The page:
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Disability in the workplace

04 Jul 2022

Accessibility needs to be the norm, not an afterthought.

One in four New Zealanders have access needs and most of those people could be contributing to our economy if we take three steps to start to change the conversation around disability in the workplace, says equity advocate Genevieve McLachlan.

“There are simple but highly impactful changes that organisations can make to help change the conversation around disability; and there are many potential benefits of this for both employers and
people with access needs. I grew up with Cerebral Palsy and a vision impairment, so I understand the difficulties faced by others,” Genevieve says.

“It can be as simple as how a role is advertised. Including information around how your organisation welcomes people with access needs, promoting flexible working widens an employer’s applicant pool and appeals to people with differing needs.

“Another is providing alternate ways for people to apply for roles.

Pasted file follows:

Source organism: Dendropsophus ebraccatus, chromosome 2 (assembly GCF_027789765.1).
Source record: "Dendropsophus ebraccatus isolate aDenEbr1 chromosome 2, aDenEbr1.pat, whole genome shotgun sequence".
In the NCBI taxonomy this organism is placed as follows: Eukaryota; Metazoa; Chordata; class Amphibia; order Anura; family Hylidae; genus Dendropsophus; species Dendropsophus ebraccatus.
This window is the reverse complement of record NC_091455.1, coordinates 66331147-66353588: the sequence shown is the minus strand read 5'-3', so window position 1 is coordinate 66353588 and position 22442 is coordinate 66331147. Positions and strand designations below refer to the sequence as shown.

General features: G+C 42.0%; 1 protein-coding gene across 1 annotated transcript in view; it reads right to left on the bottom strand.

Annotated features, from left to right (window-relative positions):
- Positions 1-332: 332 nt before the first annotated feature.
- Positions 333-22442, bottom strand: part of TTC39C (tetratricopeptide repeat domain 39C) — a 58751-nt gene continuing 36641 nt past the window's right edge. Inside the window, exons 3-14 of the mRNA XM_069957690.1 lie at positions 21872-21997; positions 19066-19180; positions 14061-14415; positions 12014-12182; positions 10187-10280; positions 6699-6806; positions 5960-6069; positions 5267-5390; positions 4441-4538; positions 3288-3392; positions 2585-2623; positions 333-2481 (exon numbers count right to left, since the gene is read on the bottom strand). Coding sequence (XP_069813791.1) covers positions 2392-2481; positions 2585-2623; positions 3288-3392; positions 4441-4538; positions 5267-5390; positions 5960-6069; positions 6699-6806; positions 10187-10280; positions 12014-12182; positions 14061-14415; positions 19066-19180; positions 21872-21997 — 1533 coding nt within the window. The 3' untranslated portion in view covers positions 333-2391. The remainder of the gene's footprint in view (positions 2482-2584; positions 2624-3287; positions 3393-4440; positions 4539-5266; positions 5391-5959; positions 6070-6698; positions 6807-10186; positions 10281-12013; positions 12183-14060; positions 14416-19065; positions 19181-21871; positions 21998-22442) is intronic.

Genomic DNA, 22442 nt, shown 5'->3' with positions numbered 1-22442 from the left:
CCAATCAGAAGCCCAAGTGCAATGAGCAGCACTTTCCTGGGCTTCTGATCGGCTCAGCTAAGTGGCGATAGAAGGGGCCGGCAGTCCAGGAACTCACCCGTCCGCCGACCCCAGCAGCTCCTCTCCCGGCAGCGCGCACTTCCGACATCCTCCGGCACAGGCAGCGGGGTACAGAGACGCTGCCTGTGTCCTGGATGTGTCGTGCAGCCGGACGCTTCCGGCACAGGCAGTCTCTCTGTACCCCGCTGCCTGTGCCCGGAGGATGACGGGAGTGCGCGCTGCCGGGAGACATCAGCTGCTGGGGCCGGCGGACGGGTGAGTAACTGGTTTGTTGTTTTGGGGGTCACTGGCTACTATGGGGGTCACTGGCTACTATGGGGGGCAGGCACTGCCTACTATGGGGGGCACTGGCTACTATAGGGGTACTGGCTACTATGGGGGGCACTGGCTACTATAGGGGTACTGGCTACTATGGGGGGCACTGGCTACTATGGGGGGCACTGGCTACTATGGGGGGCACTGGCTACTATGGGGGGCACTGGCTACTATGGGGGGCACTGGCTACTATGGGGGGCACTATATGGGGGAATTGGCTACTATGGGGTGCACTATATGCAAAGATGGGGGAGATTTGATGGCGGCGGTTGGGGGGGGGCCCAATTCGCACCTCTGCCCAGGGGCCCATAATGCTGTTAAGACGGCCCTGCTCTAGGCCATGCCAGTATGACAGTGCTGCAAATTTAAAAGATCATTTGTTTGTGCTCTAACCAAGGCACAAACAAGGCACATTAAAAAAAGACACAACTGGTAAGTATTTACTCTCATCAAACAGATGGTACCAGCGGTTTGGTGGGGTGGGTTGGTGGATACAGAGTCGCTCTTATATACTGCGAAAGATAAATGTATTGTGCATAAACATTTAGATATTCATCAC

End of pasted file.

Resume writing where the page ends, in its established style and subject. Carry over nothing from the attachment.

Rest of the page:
“The second is that I’d advise employers to look at a person for their merits. Try not to make assumptions. Look beyond their disability.”

Leadership is also crucial for changing the conversation.

“There needs to be true leadership support and strong endorsement for enabling people with access needs in the workplace.

“This shift could empower the 24 percent of New Zealanders with access needs to meaningfully contribute to our economy.”

Looking ahead, Genevieve would like to see a reduction in the unemployment rate of people with access needs.

Currently 42.5 percent of people with access needs are unemployed, compared to 79 percent of non-disabled.

“Accessibility needs to become the norm, not an afterthought.”



Genevieve McLachlan is the owner of Adaptive Technology Solutions Ltd. She provides guidance and training in making technology accessible through specialised solutions.



This article was originally published in the May-Aug 2022 edition of The Review magazine.


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Melanie Louden
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